Pistons 98, Celtics 88

Celtics off their game in loss to Pistons

Absence of Garnett costs Boston

A loss to Detroit wasn’t the way Rajon Rondo (left), Ray Allen, and the Celtics wanted to go into a road trip.
Barry Chin/Globe Staff
A loss to Detroit wasn’t the way Rajon Rondo (left), Ray Allen, and the Celtics wanted to go into a road trip.

Kevin Garnett might not be having an All-Star season. But the Celtics’ 98-88 loss to Detroit last night at TD Garden provided a strong indication of how much the team relies on Garnett’s defending and rebounding.

Garnett (hip pointer) was a late scratch - “as late a scratch as we’ve had,’’ coach Doc Rivers said - and missed his first game of the season.

And, though Rajon Rondo ignited the offense, scoring a career-high 35 points, the Celtics failed to get Ray Allen and Paul Pierce (10 points each) into the flow of the game.


The result was the Celtics’ Big Three was reduced to a nonfactor, leaving much of the offensive output to Rondo and Chris Wilcox (17 points, 9 rebounds).

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The outcome concluded a disappointing run of home games. The Celtics (15-13), who begin a five-game road stretch at Chicago tonight, have an 11-8 home record.

“That part doesn’t bother me at all,’’ Rivers said of the road trip.

“The road/home schedule hasn’t, never did. I think we’re really good on the road. I think, like I’ve said, so far we’ve proven we can beat anybody and lose to anybody. That’s the maddening part. What we haven’t proven is that we can be a consistent basketball team and that’s where we have to get to.’’

The Celtics actually seemed to be performing well enough to win the game. They were on the verge of pulling away several times before Detroit rallied.


Allen’s free throw gave the Celtics a 45-38 lead with 2:32 to go in the first half. The Celtics had 5-point advantages in the second half. But after a Wilcox jumper made it 72-67 with 1:56 remaining in the third quarter, Boston faltered.

The Pistons went on a 20-4 run over a 5:42 period spanning the final quarters, Ben Gordon’s 3-pointer increasing their lead to 87-76 with 7:52 left in the game. Gordon converted three 3-pointers over 2:38 of the rally.

The Celtics could not recover.

In the final minutes, the Celtics started causing shot-clock violations, getting to loose balls, and grabbing key defensive rebounds.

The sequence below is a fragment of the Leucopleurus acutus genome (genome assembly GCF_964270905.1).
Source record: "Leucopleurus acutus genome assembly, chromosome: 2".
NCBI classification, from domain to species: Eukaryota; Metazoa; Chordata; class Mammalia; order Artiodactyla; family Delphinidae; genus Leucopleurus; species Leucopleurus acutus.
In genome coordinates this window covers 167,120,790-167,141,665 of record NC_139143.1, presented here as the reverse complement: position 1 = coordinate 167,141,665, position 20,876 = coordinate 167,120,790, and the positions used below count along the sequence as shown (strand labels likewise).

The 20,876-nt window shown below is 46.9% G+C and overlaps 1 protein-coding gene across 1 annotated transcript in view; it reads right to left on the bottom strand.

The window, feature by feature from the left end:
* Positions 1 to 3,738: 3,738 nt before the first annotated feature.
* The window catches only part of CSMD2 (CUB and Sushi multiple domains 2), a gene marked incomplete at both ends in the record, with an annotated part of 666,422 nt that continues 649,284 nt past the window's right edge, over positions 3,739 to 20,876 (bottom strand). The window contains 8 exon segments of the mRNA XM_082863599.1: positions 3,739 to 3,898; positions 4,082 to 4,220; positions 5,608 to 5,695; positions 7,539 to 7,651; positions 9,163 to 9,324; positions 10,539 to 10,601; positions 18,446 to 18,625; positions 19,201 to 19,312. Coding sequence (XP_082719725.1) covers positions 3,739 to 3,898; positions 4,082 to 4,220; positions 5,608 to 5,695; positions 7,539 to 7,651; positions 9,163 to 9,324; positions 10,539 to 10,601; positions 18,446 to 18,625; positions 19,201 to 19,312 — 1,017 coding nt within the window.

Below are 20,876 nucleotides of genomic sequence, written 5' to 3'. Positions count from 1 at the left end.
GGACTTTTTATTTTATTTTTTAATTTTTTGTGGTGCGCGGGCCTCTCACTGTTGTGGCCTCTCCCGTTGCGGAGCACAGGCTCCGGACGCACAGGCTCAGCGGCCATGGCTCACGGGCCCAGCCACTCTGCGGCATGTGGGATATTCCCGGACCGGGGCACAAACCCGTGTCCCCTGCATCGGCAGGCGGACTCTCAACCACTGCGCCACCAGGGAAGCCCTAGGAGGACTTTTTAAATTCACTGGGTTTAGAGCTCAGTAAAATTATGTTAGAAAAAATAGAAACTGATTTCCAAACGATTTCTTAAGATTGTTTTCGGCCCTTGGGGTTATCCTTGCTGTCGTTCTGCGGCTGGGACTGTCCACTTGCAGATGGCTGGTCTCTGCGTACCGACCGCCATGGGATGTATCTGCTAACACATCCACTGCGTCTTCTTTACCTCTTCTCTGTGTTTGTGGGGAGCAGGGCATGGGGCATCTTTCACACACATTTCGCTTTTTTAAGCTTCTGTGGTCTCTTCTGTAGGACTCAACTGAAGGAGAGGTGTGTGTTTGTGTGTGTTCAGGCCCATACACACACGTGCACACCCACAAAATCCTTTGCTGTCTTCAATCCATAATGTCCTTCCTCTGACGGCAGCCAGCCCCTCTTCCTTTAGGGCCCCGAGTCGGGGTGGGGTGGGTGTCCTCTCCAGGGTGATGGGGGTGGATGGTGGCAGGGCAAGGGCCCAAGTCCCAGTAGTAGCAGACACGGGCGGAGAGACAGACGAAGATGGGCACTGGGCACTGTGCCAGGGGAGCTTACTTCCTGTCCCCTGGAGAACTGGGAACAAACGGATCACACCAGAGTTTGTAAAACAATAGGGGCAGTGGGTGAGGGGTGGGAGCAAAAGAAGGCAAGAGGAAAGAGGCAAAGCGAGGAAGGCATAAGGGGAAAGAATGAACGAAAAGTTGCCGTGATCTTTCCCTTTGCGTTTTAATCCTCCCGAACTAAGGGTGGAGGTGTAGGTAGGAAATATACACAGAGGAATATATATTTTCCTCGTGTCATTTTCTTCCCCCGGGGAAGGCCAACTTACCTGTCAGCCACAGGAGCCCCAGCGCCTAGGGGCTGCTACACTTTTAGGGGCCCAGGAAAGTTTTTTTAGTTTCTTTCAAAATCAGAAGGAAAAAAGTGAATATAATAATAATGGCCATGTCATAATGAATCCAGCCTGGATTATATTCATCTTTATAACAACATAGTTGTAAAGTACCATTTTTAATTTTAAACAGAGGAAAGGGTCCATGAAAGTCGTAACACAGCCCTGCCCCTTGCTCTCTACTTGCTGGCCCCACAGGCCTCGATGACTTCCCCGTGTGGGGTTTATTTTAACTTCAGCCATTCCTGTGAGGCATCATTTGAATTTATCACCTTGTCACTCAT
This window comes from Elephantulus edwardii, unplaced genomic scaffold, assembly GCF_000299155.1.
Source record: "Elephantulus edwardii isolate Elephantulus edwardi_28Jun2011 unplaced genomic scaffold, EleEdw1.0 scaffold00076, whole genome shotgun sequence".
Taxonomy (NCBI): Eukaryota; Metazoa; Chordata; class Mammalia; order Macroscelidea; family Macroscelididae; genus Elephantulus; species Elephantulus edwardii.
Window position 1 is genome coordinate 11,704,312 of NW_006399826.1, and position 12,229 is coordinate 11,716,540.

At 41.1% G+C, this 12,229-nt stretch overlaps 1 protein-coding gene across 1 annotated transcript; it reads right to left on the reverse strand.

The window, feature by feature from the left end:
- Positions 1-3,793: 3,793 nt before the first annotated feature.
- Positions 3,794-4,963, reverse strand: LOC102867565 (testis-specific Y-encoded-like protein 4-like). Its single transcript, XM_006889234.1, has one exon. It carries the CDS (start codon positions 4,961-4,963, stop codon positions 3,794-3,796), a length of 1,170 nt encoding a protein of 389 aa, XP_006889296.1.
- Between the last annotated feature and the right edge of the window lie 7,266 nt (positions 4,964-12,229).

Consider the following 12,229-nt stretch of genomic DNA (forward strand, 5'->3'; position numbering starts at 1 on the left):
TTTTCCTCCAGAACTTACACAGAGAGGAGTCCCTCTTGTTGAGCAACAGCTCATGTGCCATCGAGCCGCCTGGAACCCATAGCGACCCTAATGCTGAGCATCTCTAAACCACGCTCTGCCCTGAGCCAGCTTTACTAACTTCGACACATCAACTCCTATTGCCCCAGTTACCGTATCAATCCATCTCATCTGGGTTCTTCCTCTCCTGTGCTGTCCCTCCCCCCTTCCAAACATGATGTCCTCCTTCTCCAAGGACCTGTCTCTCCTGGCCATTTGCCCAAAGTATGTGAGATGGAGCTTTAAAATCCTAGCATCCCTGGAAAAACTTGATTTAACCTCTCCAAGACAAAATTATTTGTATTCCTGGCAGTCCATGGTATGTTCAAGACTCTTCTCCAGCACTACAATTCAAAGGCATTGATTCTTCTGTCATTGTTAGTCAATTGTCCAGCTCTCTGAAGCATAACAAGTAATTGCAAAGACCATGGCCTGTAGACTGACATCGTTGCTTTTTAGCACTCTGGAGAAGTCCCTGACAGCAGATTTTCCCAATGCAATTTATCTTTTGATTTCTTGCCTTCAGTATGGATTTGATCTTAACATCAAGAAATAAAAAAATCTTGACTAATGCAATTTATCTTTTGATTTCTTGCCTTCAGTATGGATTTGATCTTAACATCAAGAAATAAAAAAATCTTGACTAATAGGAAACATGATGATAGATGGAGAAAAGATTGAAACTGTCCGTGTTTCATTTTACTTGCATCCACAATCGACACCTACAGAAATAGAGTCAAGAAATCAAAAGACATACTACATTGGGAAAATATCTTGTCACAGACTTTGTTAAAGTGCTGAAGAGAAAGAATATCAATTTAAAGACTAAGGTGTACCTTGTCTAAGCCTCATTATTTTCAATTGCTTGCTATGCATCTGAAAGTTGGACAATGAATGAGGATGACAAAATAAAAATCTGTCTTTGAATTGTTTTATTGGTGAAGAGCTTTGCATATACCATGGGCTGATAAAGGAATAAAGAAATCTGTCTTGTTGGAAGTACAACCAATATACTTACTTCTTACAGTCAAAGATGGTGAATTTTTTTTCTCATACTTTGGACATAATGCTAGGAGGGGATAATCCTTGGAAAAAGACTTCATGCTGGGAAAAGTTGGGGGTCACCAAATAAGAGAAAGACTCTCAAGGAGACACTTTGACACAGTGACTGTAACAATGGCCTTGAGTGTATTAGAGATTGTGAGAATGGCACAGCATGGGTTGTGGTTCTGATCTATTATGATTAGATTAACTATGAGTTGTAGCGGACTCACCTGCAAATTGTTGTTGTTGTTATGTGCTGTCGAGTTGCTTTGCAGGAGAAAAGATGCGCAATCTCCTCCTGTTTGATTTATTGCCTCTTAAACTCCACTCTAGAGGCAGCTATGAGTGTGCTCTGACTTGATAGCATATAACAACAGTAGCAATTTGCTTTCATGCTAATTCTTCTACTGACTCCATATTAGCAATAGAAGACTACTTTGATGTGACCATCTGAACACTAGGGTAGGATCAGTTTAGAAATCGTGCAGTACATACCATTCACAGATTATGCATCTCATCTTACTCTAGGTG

But it was too late.


“Offensively, I didn’t like the way we played the whole night - wasn’t a lot of movement,’’ Rivers said. “I like Rondo being aggressive but, on the other hand, we didn’t get a lot of ball movement. But this wasn’t lost on offense. Defensively, you give up 98 points to a team that is struggling right now scoring.’’

Though the Celtics were within 1 point of the lead early in the final quarter, they had been outmaneuvered by a combination of the Pistons’ double-teaming both Allen and Pierce, plus their own failure to limit penetration by Detroit’s guards, led by Rodney Stuckey (25 points).

And that left the Celtics unable to stem a Piston rally.

Garnett’s ability to cover for defensive mistakes, gambles, and overplays might have compensated for the lack of perimeter defending.

And the absence of Brandon Bass (knee) and Garnett deprived the Celtics of a power forward popping out for jumpers, the Pistons capitalizing with the doubling of Allen and Pierce.

Pierce seemed to be getting untracked as he hit a free throw to cut the Celtics’ deficit to 75-74 with 10:53 remaining in the game. Pierce then scored off an inbounds play to get the Celtics within 78-76 with 9:59 to go.

But Jason Maxiell converted a free throw, then Gordon answered an Allen 3-point miss with a successful 3-pointer. Maxiell made another foul shot. Damien Wilkins hit the first of two free throws, and the Pistons rebounded his miss, leading to another Gordon (22 points) 3-pointer and that 87-76 edge.

“We had our bench in,’’ Rivers said. “We made some bonehead plays. We leave Ben Gordon to trap, we rotate to Ben Wallace out to the 3-point line, we give up an offensive rebound on a free throw. Those three possessions, to me, changed the game. It went from a 2-point game to an 8-point game. And, to me, give a team that’s struggling for wins life, they’ll beat you. And that’s what happened.

“I thought we had a chance for a big lead in the first quarter. And I thought we had it going. But we let up on defense. We were gambling, you know, you could just see it. At halftime I was not very comfortable where the game was going to go. I told our staff we’re going to have to dig this one out. We should be up 12-14, it’s a 2-point game, we’re going to have to earn this one.

“You know, we’re going through a lot of stuff with all the injuries and stuff, and so are other teams. And, I just think it’s going to be this type of year. I keep saying it - it’s going to be up and down and every time it looks like we’re about to take off and play well, we do this. And I’m hoping at some point this year it’ll keep doing this and then we’ll take off. But we haven’t done that.

“There are signs that you can, but we just haven’t followed through on it.’’

Frank Dell’Apa can be reached at